The article emphasizes the cold and dampness of the cell and of course the removal of books, paper and pen from More's use, which I believe occurred early in 1535. I am a little confused by the Constable of the Tower's references to the coldness of the winter in 1535: if St. Thomas More and Margaret were in the Bell Tower on an upper floor, in a cell with a window, when they saw the martyrs leave on May 4, 1535, when was Thomas More moved to this smaller underground cell? If it was in June of 1535, he certainly did not spend the winter there. In fact, there is some controversy about exactly where he was held, according to this article from The Guardian 13 years ago:

Historians have demolished the claim that a small white-washed cell at the Tower of London, which opens to the public for the first time today, [the cell in which The Telegraph correspondent just spent the night, I presume] was the last prison of Sir Thomas More. To mark the millennium, Historic Royal Palaces, which manages the tower, will launch guided tours of the cell, and a display of historical material including the hairshirt worn by More, one of the most likeable figures in English history.

Visitors will be told the room is where More was held prisoner for 14 months, and that he walked from there to his death on Tower Green on July 6 1535. However the official Tower historian, Geoffrey Parnell, said: "There isn't a shred of evidence that More was ever held there." . . .

However Dr Parnell, and the historical researcher Stephen Priestley, an expert on early manuscripts, have been tracking More through reams of documents on Tower history, and can find no evidence that he was ever in the cell, though he was certainly in the Tower of London. "There is no evidence at all that he was held in the Bell Tower, and some reasons why he was not likely to have been," Dr Parnell said.

Mr Priestley said: "It is really very frustrating because there is so much documentation about his imprisonment, his letters, details of his visitors, details of his interrogation, and you would think one of them would mention where he was held. But there is nothing."

The mystery deepened when Mr Priestley found an inventory of prisoners, tower by tower, taken on the day of More's execution, which does not mention his name. It is known that he was a prisoner there, because an earlier inventory mentions the cost maintaining him and his servant. . . .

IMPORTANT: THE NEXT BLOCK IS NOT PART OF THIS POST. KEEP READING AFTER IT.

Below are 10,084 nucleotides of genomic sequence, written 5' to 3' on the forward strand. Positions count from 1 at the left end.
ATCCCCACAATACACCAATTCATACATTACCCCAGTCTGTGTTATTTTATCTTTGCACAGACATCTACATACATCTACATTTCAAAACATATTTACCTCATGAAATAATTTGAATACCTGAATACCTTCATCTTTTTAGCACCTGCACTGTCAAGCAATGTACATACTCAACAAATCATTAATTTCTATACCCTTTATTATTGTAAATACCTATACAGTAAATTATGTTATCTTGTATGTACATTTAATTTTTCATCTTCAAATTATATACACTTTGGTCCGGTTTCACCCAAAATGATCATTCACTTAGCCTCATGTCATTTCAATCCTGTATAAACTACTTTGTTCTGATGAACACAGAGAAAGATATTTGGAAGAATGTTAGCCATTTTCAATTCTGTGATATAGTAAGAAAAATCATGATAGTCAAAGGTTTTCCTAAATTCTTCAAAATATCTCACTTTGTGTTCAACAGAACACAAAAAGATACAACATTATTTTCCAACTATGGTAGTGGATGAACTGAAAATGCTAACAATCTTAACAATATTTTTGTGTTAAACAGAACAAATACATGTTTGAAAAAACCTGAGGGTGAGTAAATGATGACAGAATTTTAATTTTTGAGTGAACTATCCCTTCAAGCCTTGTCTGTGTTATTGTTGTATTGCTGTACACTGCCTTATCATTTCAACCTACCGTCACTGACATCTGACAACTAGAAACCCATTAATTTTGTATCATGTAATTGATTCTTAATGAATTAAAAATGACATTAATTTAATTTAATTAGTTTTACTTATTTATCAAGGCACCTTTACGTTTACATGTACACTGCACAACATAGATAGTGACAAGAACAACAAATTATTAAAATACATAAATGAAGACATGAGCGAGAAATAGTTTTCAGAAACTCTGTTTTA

A Historic Royal Palaces spokeswoman admitted: "We cannot be 100% sure that More was held in the Bell Tower, but it seems very likely".

Dr Parnell said: "It is the sort of story that everyone wanted to believe, but I think they just made an inspired guess."

So the (now former) official historian of the Tower of London and the Constable of the Tower of London have differing views on how confident we can be of where St. Thomas More spent his last days on earth in 1535. Rather awkward.


  1. Back in the early 1990s a small group met in St Thomas More's cell every Friday night where a priest would celebrate Mass for them. Queen Elizabeth II heard of this and banned the practice immediately.

  2. Captain Alan ParsonsOctober 22, 2013 at 2:39 PM

    Richard I dont know where you get your facts from but this is completely untrue.

    1. I have the press cuttings from the time. It was widely reported and never questioned up until now. I was planning to blog on the issue myself within the next couple of days.

  3. My apologies, having checked my facts I find that it was in St John Fisher's cell that the Mass was celebrated from 1991 to 1994.

  4. Thanks for double checking, Richard--a post about those Masses in St. John Fisher's cell would be very interesting!

  5. Is it possible to visit St Thomas More's cell?

    1. There's a pilgrimage hosted by Inside the Vatican going there next month that plans to! http://insidethevatican.com/june-2017-england-pilgrimage

  6. How can my husband and I (both practising Catholics) visit St Thomas More's cell?

    1. You'd have to contact the Tower and make special arrangements, I suppose.